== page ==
When it comes to combating climate change, agriculture has the answers, according to a panel of ag leaders.
South Dakota Farm Bureau hosted a panel on Climate Smart Agriculture at its annual convention in Sioux Falls Nov. 20, featuring Nancy Labbe of the Nature Conservancy, Doug Berven of Poet ethanol, and Carpenter, South Dakota farmer Jared Knock, who helps other farmers navigate regenerative ag programs.
Knock took listeners back to the time when the hot debate was whether eating meat aligned with environmental goals. Cattle producers like him were told not to ante up and join the conversation, he said.
But as companies start to look at farmers’ fields as carbon banks, the tables have turned.
“Ag is sitting here with the winning hand,” Knock said.
His farm has been on a mission to implement regenerative practices for the last decade or so, interseeding cover crops, fine tuning nutrient applications, and rotating pastures their cattle graze. His goal is to make this way of operating not just the environmentally friendly thing to do but the most profitable, too.
Farmers have a major role to play when it comes to the future of the nation’s energy and fuel production, according to Berven. He foresees more and more fuel being produced from the land rather from below the surface.
“We’re going to reinvent energy in this country, I’m convinced, and it’s going to start with the farmer,” he said.
This year, Poet piloted its first carbon credit program, known as Gradable, around its ethanol plant in Chancellor, South Dakota. It’s aimed at producing fuel that meets the regulations for California’s fuel market.
The uncharted carbon market and the bevy of conservation programs available to farmers can be confusing.
Knock runs a consulting business helping farmers navigate programs like the Conservation Stewardship Program that can provide rewards for farming in ways that improves soil health. There are 17 such programs available in South Dakota from nine different organizations, according to Knock.
For farmers that are already planning to go that route, layer those incentives with a premium for generating carbon credits can be a bonus, he said. Most companies pay $5-$15 per acre for collecting data from the land.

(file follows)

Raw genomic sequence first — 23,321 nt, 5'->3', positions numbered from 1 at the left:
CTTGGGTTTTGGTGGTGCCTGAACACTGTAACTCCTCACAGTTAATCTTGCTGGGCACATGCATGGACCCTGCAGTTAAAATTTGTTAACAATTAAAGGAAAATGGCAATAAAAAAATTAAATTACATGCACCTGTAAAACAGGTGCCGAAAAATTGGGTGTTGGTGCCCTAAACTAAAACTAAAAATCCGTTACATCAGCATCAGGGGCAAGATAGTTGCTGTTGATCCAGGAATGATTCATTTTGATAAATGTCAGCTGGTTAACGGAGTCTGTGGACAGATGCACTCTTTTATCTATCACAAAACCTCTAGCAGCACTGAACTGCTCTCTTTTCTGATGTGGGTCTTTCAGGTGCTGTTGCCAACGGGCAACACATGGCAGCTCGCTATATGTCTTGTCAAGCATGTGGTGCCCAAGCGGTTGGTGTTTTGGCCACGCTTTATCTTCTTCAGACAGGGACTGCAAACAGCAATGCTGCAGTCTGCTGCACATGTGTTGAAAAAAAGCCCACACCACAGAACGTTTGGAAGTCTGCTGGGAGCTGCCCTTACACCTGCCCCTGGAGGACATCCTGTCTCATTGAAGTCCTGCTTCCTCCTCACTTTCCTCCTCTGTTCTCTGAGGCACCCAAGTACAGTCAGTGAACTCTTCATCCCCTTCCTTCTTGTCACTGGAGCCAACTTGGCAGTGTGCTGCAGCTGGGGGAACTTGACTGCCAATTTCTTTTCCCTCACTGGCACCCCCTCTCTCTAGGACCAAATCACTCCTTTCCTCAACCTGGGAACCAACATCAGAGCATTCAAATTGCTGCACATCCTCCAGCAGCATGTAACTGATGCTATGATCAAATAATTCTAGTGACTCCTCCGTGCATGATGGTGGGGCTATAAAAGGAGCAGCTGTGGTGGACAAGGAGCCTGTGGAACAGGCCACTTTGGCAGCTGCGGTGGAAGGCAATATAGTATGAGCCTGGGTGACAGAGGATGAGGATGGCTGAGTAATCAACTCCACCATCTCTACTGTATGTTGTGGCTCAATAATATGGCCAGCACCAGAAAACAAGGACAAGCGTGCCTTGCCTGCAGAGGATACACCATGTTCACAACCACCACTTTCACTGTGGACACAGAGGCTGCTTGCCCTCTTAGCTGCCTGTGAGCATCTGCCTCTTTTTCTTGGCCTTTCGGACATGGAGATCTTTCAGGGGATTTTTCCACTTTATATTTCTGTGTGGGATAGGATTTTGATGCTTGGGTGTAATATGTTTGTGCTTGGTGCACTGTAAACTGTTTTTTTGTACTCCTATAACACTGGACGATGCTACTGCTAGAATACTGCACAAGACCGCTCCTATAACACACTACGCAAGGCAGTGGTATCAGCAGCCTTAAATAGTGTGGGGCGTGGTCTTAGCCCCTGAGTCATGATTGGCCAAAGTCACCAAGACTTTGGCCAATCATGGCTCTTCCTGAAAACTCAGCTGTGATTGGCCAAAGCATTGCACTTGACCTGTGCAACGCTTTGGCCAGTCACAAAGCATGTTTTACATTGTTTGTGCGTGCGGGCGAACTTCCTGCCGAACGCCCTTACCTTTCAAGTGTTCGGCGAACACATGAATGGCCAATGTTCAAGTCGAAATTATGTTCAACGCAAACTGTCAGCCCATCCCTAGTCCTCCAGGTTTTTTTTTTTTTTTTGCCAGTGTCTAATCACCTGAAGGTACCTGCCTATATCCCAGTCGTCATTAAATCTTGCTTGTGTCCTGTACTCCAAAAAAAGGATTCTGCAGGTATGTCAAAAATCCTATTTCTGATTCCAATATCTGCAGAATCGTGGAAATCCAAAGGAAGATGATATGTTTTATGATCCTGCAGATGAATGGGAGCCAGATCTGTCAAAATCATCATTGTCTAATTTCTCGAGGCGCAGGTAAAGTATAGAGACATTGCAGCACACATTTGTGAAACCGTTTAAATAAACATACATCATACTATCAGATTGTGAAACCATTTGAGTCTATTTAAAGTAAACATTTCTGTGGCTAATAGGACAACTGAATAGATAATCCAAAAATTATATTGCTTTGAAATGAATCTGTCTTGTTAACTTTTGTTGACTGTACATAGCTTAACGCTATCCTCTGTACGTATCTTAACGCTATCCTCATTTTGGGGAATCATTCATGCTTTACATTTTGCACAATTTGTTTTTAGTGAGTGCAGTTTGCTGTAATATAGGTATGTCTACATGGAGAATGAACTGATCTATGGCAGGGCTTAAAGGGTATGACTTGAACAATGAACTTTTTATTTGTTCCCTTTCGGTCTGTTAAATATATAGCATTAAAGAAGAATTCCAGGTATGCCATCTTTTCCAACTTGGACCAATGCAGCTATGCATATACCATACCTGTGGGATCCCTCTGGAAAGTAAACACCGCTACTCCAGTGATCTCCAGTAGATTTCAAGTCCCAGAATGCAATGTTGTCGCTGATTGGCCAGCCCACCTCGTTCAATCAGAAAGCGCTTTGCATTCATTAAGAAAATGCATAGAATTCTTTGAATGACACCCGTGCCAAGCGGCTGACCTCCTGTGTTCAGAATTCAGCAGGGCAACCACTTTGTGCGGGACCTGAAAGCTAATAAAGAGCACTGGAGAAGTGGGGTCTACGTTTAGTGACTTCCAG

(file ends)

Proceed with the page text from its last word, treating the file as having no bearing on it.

“If you’re going to make the change, look into a company who is going to pay you for it,” Knock said.
Policies are trending toward climate smart practices no matter what, Labbe said, and it’s important for farmers to be at the table as new regulations are set. As farmers ante up to the conversation and tell their story, having data that resonates with consumers can be a game changer, she said.
On their Nebraska Sandhills ranch, her mom keeps notes on how many antelope she spots, she said. That can be a tangible example of how regenerative practices align with nature.
“If you tell your story, you’ve got to have the data to back it up,” Labbe said.
A pair of South Dakota farmers shared their practical experience for farmers looking to adopt soil health practices.
South Dakota Soybean brought in Frankfort farmer Jamie Johnson and Carl Eliason of Renner to share what they’ve learned by planting cover crops. They made up a morning panel at the organization’s Ag Outlook conference in Sioux Falls Dec. 9.
For those new to planting covers, Johnson said to start small where there’s the least risk. The South Dakota Soybean Association board vice president first grew rye in her garden and grazed cattle on cover crops on two small fields of 40 acres near her home.
“Start on the smallest field you can,” she said.
Rye is a good choice for a beginner cover crop, Eliason said. The former Tri-State Neighbor Crop Watcher blends 50 pounds of rye with his fall phosphorus and potassium. He makes a pass over the field when there’s the best chance of rain in the forecast.
It’s important to plan ahead and know how the rye will be terminated in the spring, Johnson advised. At her Spink County farm, they don’t have a window of time to use the roller crimper, so killing it off with chemicals is the go-to method.
Residue hasn’t been a problem for either farmer. On Johnson’s Spink County farm, the rye grows only about 6 inches tall by spring, so they don’t even need a trash whip to clear the growth as they plant, she said.
Eliason noted that earthworms make quick work of the residue. Walking his fields in June and July, the ground looks almost bare, he said.
“It’s amazing how the residue disappears,” he said.
The farmers know there’s benefits to using cover crops, but it’s hard to put a dollar figure on the economic benefits. The value of nutrients left on the field is a value that’s carried into next season rather than one seen on a check from the elevator, Johnson said.
Eliason said some of the value comes in what he saves on inputs. He uses half the fuel and half the herbicide he used to, he said.
On top of that, his crop is more resilient. This was the second driest year he’s experienced in his farming career, he said, but he had one of his best corn crops.
“My yields aren’t dropping,” he said.